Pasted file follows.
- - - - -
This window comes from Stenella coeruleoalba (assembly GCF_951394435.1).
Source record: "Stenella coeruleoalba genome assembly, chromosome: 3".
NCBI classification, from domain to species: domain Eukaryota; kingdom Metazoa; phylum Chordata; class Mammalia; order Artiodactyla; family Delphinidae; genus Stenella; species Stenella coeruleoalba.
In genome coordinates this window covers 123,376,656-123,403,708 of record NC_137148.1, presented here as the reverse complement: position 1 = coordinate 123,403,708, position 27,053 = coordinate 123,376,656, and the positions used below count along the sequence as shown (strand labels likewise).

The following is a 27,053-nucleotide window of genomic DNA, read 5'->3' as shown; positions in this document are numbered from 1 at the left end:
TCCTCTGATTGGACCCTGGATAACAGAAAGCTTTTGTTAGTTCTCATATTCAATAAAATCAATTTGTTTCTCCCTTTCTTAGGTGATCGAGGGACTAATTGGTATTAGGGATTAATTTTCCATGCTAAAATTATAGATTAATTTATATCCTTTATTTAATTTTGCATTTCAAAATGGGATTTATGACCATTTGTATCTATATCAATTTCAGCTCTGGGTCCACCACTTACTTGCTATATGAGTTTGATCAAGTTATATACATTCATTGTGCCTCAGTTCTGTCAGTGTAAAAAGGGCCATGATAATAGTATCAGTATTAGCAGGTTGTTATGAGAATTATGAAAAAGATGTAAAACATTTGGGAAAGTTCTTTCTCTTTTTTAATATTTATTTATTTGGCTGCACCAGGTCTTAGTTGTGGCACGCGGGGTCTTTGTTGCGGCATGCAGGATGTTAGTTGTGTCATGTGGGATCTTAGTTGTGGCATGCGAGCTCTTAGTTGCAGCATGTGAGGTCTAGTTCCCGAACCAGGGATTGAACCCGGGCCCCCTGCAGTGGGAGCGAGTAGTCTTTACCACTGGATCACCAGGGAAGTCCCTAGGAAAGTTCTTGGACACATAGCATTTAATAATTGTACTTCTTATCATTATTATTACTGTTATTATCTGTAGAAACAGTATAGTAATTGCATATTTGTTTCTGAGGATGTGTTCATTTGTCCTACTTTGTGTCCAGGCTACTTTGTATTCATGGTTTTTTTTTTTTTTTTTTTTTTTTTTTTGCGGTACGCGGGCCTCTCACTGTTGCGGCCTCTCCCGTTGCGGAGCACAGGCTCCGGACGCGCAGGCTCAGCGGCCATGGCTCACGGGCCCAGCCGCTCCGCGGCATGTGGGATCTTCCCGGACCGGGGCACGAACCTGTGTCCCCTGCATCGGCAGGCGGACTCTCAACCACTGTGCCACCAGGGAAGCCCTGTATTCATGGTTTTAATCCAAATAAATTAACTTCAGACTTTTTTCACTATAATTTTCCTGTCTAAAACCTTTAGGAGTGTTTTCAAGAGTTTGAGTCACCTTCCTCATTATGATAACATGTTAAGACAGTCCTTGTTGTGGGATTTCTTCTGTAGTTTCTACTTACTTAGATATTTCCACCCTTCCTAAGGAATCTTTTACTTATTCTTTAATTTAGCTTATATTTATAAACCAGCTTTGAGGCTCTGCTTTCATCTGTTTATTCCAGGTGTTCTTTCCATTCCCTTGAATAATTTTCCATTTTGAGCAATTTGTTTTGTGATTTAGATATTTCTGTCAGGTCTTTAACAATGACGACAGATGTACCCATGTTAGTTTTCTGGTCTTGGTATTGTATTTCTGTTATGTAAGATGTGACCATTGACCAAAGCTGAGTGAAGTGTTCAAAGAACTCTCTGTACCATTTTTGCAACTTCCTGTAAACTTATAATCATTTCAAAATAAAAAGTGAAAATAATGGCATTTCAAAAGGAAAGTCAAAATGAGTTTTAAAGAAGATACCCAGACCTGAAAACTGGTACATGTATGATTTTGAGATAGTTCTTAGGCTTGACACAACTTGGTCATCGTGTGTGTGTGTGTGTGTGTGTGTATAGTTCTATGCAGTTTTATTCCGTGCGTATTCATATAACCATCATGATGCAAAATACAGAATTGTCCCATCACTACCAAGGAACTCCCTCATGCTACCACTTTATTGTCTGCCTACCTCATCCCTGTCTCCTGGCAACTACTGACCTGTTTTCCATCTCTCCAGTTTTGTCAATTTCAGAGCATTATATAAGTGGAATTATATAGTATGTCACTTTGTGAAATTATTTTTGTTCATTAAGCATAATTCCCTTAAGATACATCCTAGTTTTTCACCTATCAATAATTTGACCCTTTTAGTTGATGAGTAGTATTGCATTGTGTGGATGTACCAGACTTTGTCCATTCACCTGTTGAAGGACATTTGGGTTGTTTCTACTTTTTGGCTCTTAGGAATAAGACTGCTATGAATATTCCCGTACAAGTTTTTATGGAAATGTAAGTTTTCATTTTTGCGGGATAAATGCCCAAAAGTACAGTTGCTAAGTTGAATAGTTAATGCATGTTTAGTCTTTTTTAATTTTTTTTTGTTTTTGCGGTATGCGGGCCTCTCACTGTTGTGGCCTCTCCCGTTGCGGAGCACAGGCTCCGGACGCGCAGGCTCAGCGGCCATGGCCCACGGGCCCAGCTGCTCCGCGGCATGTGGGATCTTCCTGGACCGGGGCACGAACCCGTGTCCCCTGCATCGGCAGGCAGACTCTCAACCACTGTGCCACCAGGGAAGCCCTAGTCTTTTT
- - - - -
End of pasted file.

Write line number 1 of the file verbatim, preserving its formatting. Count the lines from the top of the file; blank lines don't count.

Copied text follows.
This window comes from Stenella coeruleoalba (assembly GCF_951394435.1).